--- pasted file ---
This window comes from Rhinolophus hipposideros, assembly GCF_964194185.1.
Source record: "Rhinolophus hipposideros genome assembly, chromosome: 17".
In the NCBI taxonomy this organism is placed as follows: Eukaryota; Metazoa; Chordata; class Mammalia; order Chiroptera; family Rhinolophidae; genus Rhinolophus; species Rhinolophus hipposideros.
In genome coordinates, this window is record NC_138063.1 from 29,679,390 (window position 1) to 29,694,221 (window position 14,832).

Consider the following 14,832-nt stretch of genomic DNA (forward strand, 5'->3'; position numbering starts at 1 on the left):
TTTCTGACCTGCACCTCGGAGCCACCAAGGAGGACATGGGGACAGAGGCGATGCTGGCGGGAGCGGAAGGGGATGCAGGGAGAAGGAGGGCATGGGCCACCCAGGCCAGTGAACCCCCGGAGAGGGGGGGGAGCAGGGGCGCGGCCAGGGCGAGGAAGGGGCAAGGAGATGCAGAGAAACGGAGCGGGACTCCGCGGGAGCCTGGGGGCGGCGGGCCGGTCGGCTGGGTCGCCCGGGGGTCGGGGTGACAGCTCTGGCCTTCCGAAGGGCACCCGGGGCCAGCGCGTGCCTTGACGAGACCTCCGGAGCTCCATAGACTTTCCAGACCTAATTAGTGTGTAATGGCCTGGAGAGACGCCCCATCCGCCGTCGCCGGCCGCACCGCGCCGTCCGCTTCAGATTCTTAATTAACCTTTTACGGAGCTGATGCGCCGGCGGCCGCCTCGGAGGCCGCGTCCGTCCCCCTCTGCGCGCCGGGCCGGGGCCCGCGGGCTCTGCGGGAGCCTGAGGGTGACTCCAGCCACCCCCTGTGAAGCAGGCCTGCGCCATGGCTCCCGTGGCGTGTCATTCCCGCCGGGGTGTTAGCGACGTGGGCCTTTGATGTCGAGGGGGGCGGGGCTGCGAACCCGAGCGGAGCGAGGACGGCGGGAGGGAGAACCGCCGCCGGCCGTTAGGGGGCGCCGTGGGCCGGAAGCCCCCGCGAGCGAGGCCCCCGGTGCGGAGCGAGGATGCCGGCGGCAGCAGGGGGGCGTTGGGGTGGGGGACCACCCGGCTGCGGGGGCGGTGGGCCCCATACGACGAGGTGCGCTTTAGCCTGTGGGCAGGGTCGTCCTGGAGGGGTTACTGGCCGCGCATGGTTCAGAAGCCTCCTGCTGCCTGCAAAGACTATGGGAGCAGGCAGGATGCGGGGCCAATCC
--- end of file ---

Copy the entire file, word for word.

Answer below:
This window comes from Rhinolophus hipposideros, assembly GCF_964194185.1.
Source record: "Rhinolophus hipposideros genome assembly, chromosome: 17".
In the NCBI taxonomy this organism is placed as follows: Eukaryota; Metazoa; Chordata; class Mammalia; order Chiroptera; family Rhinolophidae; genus Rhinolophus; species Rhinolophus hipposideros.
In genome coordinates, this window is record NC_138063.1 from 29,679,390 (window position 1) to 29,694,221 (window position 14,832).

Consider the following 14,832-nt stretch of genomic DNA (forward strand, 5'->3'; position numbering starts at 1 on the left):
TTTCTGACCTGCACCTCGGAGCCACCAAGGAGGACATGGGGACAGAGGCGATGCTGGCGGGAGCGGAAGGGGATGCAGGGAGAAGGAGGGCATGGGCCACCCAGGCCAGTGAACCCCCGGAGAGGGGGGGGAGCAGGGGCGCGGCCAGGGCGAGGAAGGGGCAAGGAGATGCAGAGAAACGGAGCGGGACTCCGCGGGAGCCTGGGGGCGGCGGGCCGGTCGGCTGGGTCGCCCGGGGGTCGGGGTGACAGCTCTGGCCTTCCGAAGGGCACCCGGGGCCAGCGCGTGCCTTGACGAGACCTCCGGAGCTCCATAGACTTTCCAGACCTAATTAGTGTGTAATGGCCTGGAGAGACGCCCCATCCGCCGTCGCCGGCCGCACCGCGCCGTCCGCTTCAGATTCTTAATTAACCTTTTACGGAGCTGATGCGCCGGCGGCCGCCTCGGAGGCCGCGTCCGTCCCCCTCTGCGCGCCGGGCCGGGGCCCGCGGGCTCTGCGGGAGCCTGAGGGTGACTCCAGCCACCCCCTGTGAAGCAGGCCTGCGCCATGGCTCCCGTGGCGTGTCATTCCCGCCGGGGTGTTAGCGACGTGGGCCTTTGATGTCGAGGGGGGCGGGGCTGCGAACCCGAGCGGAGCGAGGACGGCGGGAGGGAGAACCGCCGCCGGCCGTTAGGGGGCGCCGTGGGCCGGAAGCCCCCGCGAGCGAGGCCCCCGGTGCGGAGCGAGGATGCCGGCGGCAGCAGGGGGGCGTTGGGGTGGGGGACCACCCGGCTGCGGGGGCGGTGGGCCCCATACGACGAGGTGCGCTTTAGCCTGTGGGCAGGGTCGTCCTGGAGGGGTTACTGGCCGCGCATGGTTCAGAAGCCTCCTGCTGCCTGCAAAGACTATGGGAGCAGGCAGGATGCGGGGCCAATCC